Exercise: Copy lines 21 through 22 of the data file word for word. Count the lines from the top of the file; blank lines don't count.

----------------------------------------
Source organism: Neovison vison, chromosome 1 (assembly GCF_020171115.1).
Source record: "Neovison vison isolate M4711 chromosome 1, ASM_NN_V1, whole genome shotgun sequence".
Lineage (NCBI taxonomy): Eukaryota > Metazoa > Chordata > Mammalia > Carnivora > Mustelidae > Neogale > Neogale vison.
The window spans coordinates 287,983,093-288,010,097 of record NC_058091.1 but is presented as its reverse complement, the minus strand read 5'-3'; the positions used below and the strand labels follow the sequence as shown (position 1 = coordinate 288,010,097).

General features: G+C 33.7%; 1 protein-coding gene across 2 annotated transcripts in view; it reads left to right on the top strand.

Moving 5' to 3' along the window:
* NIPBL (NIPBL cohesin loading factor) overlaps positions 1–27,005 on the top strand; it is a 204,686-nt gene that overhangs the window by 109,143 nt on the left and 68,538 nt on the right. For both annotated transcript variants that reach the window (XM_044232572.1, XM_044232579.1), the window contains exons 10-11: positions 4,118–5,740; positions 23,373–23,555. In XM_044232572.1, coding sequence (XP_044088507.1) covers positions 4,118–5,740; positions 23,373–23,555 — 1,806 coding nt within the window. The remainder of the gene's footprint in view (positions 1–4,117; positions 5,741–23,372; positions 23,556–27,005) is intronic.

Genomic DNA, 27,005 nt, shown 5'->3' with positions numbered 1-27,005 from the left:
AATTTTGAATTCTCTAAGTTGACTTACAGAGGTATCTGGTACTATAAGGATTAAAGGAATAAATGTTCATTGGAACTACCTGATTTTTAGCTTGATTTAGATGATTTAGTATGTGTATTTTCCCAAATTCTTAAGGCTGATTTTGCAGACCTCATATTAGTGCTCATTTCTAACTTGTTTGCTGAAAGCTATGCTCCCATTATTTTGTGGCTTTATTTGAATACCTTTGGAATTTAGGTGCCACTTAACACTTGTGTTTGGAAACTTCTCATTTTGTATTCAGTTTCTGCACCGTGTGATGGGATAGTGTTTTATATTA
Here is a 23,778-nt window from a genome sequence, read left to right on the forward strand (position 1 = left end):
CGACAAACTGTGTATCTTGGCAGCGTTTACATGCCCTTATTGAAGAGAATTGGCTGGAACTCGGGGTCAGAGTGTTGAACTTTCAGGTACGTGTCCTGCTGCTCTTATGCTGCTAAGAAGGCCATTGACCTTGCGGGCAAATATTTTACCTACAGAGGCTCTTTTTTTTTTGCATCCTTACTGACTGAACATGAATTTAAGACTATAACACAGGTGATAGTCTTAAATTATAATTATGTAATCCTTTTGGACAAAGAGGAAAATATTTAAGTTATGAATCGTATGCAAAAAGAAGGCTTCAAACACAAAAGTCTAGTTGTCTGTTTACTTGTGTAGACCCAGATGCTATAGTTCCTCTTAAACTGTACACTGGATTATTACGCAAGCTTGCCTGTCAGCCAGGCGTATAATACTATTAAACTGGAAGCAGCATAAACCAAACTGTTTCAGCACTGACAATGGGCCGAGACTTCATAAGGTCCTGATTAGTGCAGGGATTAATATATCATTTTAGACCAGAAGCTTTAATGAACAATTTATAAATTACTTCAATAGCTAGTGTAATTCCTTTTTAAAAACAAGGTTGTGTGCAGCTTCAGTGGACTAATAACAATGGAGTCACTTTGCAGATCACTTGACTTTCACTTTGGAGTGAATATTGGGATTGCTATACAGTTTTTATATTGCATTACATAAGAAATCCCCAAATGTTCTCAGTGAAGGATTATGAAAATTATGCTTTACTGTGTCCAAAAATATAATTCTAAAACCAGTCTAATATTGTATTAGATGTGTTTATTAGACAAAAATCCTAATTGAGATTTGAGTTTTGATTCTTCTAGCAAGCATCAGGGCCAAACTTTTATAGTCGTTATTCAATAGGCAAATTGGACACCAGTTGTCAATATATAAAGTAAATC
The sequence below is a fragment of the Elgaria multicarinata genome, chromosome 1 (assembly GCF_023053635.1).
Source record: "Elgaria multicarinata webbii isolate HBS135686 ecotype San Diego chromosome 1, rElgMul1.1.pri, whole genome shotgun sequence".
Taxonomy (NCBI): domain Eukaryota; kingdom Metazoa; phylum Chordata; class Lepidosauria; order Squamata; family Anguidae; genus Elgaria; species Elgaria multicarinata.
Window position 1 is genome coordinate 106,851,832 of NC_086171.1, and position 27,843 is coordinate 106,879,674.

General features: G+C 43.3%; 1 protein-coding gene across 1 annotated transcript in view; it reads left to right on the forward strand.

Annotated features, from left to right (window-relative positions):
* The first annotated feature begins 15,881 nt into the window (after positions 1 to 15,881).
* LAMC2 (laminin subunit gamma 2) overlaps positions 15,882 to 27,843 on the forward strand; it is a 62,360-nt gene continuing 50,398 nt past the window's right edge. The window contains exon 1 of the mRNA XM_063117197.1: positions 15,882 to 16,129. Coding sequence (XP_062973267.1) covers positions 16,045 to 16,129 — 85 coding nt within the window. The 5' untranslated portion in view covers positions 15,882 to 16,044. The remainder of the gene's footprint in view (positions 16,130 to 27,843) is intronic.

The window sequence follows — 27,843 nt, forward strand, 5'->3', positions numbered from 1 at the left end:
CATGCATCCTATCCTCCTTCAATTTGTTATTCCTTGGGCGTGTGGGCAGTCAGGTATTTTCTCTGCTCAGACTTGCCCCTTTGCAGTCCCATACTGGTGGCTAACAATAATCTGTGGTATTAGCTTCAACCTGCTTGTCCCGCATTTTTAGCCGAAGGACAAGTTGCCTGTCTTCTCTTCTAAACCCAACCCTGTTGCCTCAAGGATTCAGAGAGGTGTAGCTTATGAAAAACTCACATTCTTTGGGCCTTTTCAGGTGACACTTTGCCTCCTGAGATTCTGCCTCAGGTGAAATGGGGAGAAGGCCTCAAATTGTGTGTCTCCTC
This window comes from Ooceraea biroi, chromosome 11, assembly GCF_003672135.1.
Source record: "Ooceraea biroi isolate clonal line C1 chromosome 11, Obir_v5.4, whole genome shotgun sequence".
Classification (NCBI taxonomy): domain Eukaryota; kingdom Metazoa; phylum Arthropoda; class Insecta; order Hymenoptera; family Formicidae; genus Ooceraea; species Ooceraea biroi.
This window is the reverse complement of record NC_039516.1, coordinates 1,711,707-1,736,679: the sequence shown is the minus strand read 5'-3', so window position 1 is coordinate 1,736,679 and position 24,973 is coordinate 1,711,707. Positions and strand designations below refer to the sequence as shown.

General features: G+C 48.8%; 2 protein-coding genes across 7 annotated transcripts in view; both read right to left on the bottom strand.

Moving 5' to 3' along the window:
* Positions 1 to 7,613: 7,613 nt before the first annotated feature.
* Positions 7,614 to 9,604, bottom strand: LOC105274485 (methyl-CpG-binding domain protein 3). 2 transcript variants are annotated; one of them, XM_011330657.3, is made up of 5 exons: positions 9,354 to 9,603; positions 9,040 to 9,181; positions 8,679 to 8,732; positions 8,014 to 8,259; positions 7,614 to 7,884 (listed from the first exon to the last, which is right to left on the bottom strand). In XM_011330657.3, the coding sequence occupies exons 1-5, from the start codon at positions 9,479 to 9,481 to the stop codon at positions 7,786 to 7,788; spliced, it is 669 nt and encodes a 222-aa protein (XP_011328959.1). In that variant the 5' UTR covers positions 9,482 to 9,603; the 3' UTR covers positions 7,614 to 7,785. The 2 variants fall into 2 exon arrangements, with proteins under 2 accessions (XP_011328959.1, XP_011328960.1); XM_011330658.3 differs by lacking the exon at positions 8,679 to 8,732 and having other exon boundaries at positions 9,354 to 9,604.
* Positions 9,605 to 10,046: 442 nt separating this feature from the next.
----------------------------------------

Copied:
CATGCATCCTATCCTCCTTCAATTTGTTATTCCTTGGGCGTGTGGGCAGTCAGGTATTTTCTCTGCTCAGACTTGCCCCTTTGCAGTCCCATACTGGTGGCTAACAATAATCTGTGGTATTAGCTTCAACCTGCTTGTCCCGCATTTTTAGCCGAAGGACAAGTTGCCTGTCTTCTCTTCTAAACCCAACCCTGTTGCCTCAAGGATTCAGAGAGGTGTAGCTTATGAAAAACTCACATTCTTTGGGCCTTTTCAGGTGACACTTTGCCTCCTGAGATTCTGCCTCAGGTGAAATGGGGAGAAGGCCTCAAATTGTGTGTCTCCTC
This window comes from Ooceraea biroi, chromosome 11, assembly GCF_003672135.1.